Travel By Book

“There is no Frigate like a Book
To take us Lands away...”

--Emily Dickinson

Some people are globetrotters; other of us prefer to do our traveling while in an armchair, curled up in bed, or by the swimming pool. Wherever you read, there are various ways to enjoy what is often called virtual adventures: travel guides, lavishly illustrated coffee table books, and novels set in the part of the world you wish to visit. For a work of fiction to transport you to another place, the setting needs to be so vivid as to be another character. A book set in what could be Anytown, USA may have many merits, but it does not give you more than a generic setting.  I have two favorites, one old, one contemporary, which I would like to share with you.

(map showing location of Egdon Heath in Hardy’s imaginary Wessex)

Egdon Heath, so meticulous described in Thomas Hardy’s The Return of the Native, may be set in his imaginary Wessex but has its roots in real places. It is an amalgamation of the gorse heath at Upper Bockhampton, Dorset, where Hardy was born, and several others nearby. Fictitious it may be, but the sense of place, of those who embrace the heath and those who reject it, is palpable. As Hardy writes in the first chapter, “The great inviolate place had an ancient permanence which the sea cannot claim." Those who understand their place in nature are home there; those who reject it, wish to flee it.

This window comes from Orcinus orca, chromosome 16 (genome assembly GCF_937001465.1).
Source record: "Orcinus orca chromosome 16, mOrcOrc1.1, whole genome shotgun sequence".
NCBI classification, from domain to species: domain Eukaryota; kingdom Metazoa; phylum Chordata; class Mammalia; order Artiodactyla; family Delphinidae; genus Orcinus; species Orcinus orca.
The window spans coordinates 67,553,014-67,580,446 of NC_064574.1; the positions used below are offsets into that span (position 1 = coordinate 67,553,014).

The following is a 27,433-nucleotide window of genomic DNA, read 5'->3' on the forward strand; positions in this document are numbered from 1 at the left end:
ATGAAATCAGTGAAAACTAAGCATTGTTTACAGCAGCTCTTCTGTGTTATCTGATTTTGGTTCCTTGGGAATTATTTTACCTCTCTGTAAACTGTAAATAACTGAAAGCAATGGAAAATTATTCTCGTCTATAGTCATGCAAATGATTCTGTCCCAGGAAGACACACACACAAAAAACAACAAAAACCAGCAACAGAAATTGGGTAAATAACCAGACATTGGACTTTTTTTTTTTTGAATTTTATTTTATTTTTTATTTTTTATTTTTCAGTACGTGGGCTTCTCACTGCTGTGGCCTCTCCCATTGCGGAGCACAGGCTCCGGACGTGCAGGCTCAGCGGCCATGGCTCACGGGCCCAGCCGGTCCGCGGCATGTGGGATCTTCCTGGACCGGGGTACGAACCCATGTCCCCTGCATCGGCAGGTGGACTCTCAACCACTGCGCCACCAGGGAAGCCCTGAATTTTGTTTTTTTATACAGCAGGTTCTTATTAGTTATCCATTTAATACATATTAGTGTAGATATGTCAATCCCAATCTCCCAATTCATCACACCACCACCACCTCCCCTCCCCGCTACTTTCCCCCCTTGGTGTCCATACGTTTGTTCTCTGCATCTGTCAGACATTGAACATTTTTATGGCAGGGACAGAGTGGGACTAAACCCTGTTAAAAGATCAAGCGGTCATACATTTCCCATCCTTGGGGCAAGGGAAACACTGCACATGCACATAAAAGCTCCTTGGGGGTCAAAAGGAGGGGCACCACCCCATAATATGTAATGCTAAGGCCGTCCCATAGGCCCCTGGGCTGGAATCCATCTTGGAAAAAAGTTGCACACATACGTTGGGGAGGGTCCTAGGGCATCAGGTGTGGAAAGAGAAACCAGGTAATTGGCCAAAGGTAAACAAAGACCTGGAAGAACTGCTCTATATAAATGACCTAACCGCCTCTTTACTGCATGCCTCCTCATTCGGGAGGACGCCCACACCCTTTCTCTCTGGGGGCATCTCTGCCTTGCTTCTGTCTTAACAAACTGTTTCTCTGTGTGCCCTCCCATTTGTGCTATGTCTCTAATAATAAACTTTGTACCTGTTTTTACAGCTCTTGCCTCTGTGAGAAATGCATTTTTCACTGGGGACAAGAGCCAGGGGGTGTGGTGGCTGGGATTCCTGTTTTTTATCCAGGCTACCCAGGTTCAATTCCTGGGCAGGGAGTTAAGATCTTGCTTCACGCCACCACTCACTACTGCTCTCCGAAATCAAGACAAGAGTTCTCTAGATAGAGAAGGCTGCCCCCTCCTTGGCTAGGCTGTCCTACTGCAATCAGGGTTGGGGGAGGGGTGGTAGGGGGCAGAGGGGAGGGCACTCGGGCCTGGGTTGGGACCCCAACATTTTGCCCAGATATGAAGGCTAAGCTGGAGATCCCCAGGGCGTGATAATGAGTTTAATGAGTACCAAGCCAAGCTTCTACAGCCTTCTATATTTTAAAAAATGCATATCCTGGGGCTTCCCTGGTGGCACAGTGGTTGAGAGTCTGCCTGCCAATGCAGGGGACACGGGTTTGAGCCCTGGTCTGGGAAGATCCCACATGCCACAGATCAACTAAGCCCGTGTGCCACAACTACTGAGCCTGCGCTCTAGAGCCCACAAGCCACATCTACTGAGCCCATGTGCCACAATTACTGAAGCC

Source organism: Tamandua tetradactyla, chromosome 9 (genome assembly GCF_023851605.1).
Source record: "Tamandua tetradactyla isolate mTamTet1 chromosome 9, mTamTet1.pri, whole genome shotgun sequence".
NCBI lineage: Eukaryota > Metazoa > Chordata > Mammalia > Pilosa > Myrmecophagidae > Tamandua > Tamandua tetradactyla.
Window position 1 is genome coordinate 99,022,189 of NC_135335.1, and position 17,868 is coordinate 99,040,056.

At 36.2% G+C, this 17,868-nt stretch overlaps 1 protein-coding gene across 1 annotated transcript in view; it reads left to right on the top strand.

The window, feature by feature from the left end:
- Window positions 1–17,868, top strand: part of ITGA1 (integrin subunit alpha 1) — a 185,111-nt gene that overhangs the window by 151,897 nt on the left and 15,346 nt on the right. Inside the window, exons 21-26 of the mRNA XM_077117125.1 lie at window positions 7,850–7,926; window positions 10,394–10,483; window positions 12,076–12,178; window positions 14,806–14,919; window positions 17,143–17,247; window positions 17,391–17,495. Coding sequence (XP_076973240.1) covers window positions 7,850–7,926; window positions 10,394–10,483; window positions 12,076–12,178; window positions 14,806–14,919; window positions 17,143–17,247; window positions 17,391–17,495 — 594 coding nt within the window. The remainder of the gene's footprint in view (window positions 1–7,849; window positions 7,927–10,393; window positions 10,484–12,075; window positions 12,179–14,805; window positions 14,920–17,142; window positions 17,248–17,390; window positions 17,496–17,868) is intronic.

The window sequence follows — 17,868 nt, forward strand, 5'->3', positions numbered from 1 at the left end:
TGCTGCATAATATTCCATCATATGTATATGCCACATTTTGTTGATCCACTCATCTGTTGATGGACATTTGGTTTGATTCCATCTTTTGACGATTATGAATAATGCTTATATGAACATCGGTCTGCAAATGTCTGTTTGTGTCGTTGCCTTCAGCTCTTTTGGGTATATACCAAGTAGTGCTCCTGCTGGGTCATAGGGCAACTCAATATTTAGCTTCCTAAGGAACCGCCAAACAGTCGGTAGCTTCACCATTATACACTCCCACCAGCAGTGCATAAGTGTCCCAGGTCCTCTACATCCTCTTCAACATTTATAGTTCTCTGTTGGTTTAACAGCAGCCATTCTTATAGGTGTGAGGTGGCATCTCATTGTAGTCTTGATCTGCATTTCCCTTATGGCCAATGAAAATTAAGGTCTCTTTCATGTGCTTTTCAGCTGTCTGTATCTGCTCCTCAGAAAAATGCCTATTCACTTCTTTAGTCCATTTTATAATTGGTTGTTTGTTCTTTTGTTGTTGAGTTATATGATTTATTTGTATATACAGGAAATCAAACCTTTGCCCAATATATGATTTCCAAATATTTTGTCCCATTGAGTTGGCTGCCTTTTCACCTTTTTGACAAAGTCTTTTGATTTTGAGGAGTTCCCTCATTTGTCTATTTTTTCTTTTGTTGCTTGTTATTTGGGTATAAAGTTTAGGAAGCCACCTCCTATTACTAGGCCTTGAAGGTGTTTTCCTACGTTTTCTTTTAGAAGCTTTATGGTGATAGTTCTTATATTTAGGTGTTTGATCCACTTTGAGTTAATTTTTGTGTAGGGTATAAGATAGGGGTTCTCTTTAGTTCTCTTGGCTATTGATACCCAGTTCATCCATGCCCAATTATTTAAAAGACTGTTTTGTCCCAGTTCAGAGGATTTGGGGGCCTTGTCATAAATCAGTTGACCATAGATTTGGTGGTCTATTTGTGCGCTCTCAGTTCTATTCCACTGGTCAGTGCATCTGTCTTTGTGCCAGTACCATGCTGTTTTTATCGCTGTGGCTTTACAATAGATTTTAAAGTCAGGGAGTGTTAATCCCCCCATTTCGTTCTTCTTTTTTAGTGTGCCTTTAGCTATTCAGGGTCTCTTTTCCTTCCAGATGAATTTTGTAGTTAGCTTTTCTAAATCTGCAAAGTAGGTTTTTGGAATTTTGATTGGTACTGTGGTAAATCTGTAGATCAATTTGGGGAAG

The modern novel, Blackass by A. Igoni Barrett, takes us to Lagos, Nigeria. It is a vast, sprawling city. With the help of Lagos’ office website (and my innate love of statistics combined with a tendency towards erratic arithmetic) I think that the city covers about 450 square miles, has a population over 16,000,000, and density of about 20,000 people per square mile. Hundreds of little towns and villages, each with its own history and traditions, have been absorbed by vast urban growth.  If I had not already read Blackass, I would wonder how Barrett could possibly draw a picture of such a large, varied city. By focusing on one character and the universal, propelling force of Lagos - the desire to move upwards in prestige, riches, and social standing - he captures the essence of the city.

The main character, a young black Nigerian, wakes up one morning to discover he is white--with red hair and green eyes. Slipping out his bedroom window as he has no idea what would happen if his family saw him with his new appearance, he sets off on a job interview. In this new guise, he sees his home city – which he thought he knew so well – anew.

There are plenty more novels that pull you into another place, so many that there are numerous lists on the internet to lead you to other regions of our immense and fascinating world.

"22 Ambassadors Recommend the One Book to Read Before Visiting Their Country"

"Locating the Books With the Strongest Sense of Place"

"The 69 Greatest Fiction Travel Books of All Time"

"Travel Fiction: Eight Books That Make Us Want to Travel"

- Mary Elizabeth, Hickory Corner Branch


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